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October 16, 2017 | Tom Ballard

PART 2: Cameron Doody shares lessons learned from co-founding Bellhops

Bellhops(EDITOR’S NOTE: Today is the second day of “Startup Week Chattanooga,” and we conclude our two-part series focused on Bellhops, a true success story for the city and its entrepreneurial ecosystem.)

By Tom Ballard, Chief Alliance Officer, PYA

“One thing we got right from the start was the culture,” Cameron Doody proudly says.

The Co-Founder, Chair and President of Chattanooga-based Bellhops is less than a decade into his entrepreneurial career, but he had some important advice to share from his six-year journey, starting with culture.

“Culture is what is defined really early on and is hard to get away from,” Doody explains. “Entrepreneurs must make this so important early on and continue to emphasize it as the start-up grows.”

In the case of Bellhops, he describes the key ingredients of its culture as hustle, ingenuity, and an obsession with the customer experience.

“Our number one differentiator is the customer experience,” Doody says.

Another piece of advice he offers would-be entrepreneurs is to make sure this is the career path they want to follow.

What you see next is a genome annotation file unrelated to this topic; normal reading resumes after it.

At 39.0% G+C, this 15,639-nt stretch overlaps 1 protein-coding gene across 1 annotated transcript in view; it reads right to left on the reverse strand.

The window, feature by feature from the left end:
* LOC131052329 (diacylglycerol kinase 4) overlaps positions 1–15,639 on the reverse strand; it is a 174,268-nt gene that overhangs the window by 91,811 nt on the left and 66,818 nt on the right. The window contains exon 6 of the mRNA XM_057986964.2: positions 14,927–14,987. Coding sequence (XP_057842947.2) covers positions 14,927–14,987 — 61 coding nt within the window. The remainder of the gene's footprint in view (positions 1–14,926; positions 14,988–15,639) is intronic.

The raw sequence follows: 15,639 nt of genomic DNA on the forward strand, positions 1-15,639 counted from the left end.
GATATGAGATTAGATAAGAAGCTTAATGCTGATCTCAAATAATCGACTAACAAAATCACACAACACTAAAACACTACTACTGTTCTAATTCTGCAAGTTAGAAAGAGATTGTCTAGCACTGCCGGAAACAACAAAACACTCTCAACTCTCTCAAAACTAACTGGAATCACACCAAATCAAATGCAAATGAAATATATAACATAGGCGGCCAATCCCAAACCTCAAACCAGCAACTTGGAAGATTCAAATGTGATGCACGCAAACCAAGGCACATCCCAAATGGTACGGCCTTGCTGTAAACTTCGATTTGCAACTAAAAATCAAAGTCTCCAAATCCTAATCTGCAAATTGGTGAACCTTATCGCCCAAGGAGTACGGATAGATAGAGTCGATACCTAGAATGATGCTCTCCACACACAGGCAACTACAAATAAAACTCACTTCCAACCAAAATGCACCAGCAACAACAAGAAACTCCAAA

“Be sure you know what you care getting into,” Doody says, noting that entrepreneurs “might have 30 days out of your first 800 where you might be stratospherically excited.” The other 770 days are obviously less positive.

“You have to be a glutton for punishment,” he says. “If entrepreneurs had crystal balls, they would never have started their companies.”

Focusing on the right need is also critically important.

“Companies don’t generally fail because Founders don’t work hard,” Doody observes. “They fail because they work on the wrong problem. Working hard is a pre-requisite for entrepreneurs.”

Closely aligned with focusing on the right problem is deciding which aspect of the problem you address first. “You have to prioritize your problems and work on the most challenging first,” Doody explains.

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